Verbatim interviews with older women are intercut with younger voices and Ell and Mary’s own story of falling in love, breaking up and their own difficult life-long relationship with their own bodies. It’s enjoyable stuff, often funny too, but the fragmentary structure and the fact so much of the verbatim material doesn’t dig that deep softens the impact. It is only in the final section when Ell and Mary read letters to their younger selves that the show finally bursts into full and vivid emotional and earns the dance party that follows.

Who Cares? That's the question Lung Theatre are asking at Summerhall. It seems nobody very much cares about younger carers. Definitely not the Tory government, even though young carers save it £50 billion because of all the free work they provide. Lung Theatre are such a cherishable company, essential too in creating work that isn’t just aesthetically compelling, but which is also campaigning. This is a company that doesn’t just talk the talk but walk the walk: Who Cares is part of a campaign calling on Parliament to improve services which have been cut to the bone by austerity.

Based on interviews with young carers in the Salford area, Who Cares gives us a glimpse into the lives of three teenagers looking after their families. Nicole has been looking after her mum since she had a stroke outside the playgroup gates when Nicole was four. Jade was already helping to look after her disabled older brother when her dad had an accident that left him wheelchair bound. Then her mum upped and left. Connor’s mum is mentally ill and relies on him.

Lizzie Mounter, Jessica Temple and Luke Grant in Who Cares.

Matt Woodhead’s production –which comes with terrific performances by Luke Grant, Lizzie Mounter and Jessica Temple—creates a real sense of the external and internal pressures faced by young carers whose circumstances often go over-looked by teachers and whose age means they are often obstructed by doctors and other services. It’s a sad, fierce, angry show which is buoyed by the extraordinary resilience of those whose lives it portrays. It’s time we cared and cared better.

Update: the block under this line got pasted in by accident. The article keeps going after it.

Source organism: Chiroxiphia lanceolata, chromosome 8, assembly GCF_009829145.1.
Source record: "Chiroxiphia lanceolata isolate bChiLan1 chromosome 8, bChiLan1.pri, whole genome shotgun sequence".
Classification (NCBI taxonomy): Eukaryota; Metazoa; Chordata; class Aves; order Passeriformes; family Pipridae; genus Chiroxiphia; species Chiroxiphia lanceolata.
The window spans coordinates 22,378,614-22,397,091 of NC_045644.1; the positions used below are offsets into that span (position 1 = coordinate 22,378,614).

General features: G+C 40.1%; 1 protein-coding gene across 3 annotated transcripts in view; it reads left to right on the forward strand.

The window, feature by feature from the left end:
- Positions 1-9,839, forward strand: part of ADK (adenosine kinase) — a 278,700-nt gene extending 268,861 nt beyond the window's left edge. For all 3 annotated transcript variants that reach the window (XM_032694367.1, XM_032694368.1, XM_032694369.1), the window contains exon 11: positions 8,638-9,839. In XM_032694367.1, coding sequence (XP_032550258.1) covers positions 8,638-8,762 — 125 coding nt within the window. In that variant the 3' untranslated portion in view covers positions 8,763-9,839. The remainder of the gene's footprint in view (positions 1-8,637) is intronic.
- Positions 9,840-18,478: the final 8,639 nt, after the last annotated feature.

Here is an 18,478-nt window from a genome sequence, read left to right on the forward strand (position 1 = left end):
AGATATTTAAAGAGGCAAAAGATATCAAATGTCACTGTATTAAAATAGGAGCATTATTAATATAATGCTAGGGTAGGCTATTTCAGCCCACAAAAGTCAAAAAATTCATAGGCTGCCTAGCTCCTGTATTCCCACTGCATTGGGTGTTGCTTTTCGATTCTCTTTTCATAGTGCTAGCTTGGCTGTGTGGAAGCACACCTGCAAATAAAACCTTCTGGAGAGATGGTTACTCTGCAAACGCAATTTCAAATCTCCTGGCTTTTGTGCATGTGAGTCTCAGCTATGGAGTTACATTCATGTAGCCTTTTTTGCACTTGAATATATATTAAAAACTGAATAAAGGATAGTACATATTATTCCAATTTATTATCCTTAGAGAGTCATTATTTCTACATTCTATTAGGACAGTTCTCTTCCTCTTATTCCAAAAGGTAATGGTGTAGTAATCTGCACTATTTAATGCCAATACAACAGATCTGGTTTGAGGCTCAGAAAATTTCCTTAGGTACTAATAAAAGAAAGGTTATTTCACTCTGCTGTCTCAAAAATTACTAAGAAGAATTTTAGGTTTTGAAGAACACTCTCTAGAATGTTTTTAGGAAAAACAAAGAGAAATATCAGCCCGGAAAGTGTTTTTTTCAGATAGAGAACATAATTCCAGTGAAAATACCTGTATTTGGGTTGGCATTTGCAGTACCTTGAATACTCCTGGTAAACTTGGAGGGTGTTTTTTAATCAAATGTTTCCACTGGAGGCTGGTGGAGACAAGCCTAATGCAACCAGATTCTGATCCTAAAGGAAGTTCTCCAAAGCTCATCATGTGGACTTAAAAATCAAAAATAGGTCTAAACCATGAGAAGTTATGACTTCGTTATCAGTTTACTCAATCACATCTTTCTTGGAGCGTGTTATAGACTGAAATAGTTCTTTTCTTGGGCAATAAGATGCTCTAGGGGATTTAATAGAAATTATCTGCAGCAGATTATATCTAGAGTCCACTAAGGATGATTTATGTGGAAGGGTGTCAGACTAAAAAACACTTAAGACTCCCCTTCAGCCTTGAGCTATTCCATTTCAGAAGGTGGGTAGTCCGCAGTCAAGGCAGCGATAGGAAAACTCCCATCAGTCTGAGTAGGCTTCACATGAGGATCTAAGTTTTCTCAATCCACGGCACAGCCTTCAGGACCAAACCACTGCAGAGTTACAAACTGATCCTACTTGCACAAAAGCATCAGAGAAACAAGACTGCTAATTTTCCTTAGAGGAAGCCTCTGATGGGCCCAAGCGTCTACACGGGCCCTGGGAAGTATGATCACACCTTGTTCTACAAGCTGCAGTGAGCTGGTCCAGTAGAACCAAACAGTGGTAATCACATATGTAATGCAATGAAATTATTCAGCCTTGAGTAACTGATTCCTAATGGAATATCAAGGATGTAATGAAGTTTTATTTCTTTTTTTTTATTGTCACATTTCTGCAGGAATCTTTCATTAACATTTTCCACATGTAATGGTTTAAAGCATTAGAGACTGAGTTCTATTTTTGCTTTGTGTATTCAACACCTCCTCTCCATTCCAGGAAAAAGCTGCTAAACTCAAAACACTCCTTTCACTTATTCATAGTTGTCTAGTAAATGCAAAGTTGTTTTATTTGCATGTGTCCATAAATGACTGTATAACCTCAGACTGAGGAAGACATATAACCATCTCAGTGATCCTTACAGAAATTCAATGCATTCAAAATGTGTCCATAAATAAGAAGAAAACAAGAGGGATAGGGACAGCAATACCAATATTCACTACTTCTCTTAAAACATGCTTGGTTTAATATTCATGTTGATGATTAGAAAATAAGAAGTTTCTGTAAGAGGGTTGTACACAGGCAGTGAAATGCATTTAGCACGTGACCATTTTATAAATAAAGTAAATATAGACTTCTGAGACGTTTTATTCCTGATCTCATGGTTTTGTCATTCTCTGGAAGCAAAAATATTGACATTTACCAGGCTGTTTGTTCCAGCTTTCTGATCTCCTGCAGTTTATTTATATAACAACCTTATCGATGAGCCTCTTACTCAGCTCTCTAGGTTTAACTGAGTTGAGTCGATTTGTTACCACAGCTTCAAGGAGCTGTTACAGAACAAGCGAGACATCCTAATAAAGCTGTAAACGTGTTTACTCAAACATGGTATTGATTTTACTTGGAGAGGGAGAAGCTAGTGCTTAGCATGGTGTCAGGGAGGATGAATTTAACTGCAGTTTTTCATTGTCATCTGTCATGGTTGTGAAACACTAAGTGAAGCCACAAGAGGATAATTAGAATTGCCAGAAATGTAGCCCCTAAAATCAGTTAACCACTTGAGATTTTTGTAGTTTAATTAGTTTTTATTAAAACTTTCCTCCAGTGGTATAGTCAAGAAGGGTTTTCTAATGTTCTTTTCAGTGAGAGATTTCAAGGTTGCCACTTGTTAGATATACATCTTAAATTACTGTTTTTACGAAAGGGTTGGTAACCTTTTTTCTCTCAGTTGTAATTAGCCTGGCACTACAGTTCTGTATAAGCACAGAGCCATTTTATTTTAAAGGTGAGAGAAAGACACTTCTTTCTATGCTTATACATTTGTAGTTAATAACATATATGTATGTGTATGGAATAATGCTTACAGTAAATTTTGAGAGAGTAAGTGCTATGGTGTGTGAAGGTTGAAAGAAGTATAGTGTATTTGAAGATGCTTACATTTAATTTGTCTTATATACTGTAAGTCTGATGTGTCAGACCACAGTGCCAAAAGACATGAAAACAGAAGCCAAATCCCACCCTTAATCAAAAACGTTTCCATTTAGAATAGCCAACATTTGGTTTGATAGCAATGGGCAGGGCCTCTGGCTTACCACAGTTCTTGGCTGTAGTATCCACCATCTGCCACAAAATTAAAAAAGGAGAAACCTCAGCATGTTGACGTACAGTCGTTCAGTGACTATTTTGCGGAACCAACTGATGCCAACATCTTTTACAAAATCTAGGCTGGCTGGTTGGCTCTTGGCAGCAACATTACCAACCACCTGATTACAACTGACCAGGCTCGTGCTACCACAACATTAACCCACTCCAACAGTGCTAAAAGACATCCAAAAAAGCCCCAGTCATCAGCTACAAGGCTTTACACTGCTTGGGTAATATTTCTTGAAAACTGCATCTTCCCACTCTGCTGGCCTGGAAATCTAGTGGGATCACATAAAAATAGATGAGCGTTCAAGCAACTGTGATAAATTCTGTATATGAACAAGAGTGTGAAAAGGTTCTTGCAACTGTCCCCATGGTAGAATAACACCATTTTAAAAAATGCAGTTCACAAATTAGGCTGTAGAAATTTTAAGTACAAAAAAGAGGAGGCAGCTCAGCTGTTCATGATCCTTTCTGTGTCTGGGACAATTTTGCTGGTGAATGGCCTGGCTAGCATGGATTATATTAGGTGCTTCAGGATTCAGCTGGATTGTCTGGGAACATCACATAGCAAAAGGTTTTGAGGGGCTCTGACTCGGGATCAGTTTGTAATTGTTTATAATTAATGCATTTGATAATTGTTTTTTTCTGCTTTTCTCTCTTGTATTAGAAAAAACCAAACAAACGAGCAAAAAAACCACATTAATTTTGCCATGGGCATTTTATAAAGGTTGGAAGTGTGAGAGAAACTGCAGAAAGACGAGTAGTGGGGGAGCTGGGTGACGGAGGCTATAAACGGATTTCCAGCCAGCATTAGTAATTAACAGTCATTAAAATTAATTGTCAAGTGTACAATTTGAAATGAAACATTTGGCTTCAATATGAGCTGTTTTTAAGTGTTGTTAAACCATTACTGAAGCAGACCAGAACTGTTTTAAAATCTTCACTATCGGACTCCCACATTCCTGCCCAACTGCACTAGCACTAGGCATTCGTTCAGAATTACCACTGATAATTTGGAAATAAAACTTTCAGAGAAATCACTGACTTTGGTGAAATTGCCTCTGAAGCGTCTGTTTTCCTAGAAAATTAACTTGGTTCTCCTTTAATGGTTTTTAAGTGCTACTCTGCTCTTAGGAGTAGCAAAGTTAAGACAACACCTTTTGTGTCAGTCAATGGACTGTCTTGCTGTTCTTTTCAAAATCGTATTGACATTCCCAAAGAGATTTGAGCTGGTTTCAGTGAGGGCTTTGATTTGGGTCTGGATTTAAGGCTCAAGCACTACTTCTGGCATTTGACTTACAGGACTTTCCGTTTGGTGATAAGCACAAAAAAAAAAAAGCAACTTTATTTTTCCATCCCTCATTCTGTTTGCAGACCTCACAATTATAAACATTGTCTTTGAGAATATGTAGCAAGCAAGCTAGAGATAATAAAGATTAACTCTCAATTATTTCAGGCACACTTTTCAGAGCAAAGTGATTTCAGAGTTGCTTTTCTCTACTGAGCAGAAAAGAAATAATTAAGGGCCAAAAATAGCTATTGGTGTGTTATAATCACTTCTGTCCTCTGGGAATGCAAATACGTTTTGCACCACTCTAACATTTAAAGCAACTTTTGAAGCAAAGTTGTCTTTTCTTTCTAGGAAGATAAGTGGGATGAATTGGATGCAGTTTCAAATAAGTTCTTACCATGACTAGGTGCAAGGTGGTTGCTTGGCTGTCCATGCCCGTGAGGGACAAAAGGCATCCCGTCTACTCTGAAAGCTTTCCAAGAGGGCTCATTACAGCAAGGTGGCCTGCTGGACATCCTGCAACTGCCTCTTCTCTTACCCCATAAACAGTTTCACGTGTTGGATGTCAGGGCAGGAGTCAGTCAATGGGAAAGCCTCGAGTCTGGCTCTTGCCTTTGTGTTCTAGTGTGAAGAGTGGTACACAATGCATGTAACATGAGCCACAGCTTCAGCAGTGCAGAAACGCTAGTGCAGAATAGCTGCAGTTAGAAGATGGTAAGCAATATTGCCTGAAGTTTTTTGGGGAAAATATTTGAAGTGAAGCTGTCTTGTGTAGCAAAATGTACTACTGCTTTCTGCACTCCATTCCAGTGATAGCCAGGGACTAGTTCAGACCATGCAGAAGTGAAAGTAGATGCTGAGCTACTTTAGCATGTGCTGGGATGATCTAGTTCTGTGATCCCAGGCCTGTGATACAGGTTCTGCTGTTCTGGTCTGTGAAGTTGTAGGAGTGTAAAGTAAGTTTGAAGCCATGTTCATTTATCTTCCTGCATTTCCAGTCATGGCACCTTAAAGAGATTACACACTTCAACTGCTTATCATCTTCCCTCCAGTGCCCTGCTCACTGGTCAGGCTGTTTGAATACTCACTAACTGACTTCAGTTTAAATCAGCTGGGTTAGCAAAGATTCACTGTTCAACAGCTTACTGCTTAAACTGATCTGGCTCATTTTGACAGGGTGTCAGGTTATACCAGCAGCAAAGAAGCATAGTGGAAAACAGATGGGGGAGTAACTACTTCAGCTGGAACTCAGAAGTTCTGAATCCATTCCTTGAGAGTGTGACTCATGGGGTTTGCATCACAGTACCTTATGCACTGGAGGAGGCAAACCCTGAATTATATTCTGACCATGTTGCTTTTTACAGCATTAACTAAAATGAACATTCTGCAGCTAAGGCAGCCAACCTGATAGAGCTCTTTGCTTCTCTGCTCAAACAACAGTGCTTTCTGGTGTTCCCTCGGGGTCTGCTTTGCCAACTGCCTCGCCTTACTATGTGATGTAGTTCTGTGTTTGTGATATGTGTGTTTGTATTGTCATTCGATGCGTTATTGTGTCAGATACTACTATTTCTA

One (Summerhall, then BAC September 30 -October 9) is the final part in Bertrand Lesca and Nasi Voutsas’ trilogy that began with Eurohouse and [Palmyra],(https://stagedoorapp.com/battersea-arts-centre/palmyra-10750?p=10750) the first exploring the EU relationship to Greece through a playground tiff, the second using broken crockery to look at conflict and war in Syria.

Bertrand Lesca and Nasi Voutsas in Palmyra.

What has always been so glorious about Lesca and Voutsas’ work is its assured physical clowning and the way that they are so clearly visible in their own work even when it is operating as a metaphor. That is very apparent in their other show at Summerhall, The End, in which the pair project into the future and the end of their own relationship could be read about the end of the world.

Several have pointed to the lack of work this year at the fringe around Brexit, and while One is nothing so crass as a direct comment on our act of inflicted self-harm, it plays neatly on the idea of how polarisation leads to relationship breakdown, an inability to see things from another person’s point of view. Whether you are up the ladder or down on the floor.

It begins with Voutsas up a ladder and Lesca trying to get him to come down. Lesca tries to enlist the support of the audience. There is a stand-off. Things get tense, turn nasty. Lesca behaves like a spoiled brat. He enlists the help of John Lennon. He talks out of his arse. Voutsas remains silent, he refuses to explain himself.

It is often an uncomfortable watch, and one which like Palmyra often puts the audience on the spot, tries to manipulate us. Just as theatre manipulates us all the time. But it is also very, very funny as it suggests that we find it easier to buy into fantasy rather than really settle our differences and put aside hurt feelings by listening and talking. That’s so much harder than tossing a handful of glitter into the air. In One there are no happy ever afters, only fake moments of catharsis.

What Girls are Made Of runs at Assembly Mound until Aug 25 and then Soho Theatre, Sep 9-28.

Trying It On runs at the Traverse until Aug 25 and then at the Omnibus in Clapham, Oct 11-13.

Hotter runs at Underbelly until Aug 25 and Soho Theatre, Sep 2-7.

Who Cares runs at Summerhall tunil Aug 25.

One runs at Summerhall until Aug 24 and then BAC Sep 30 -Oct 9.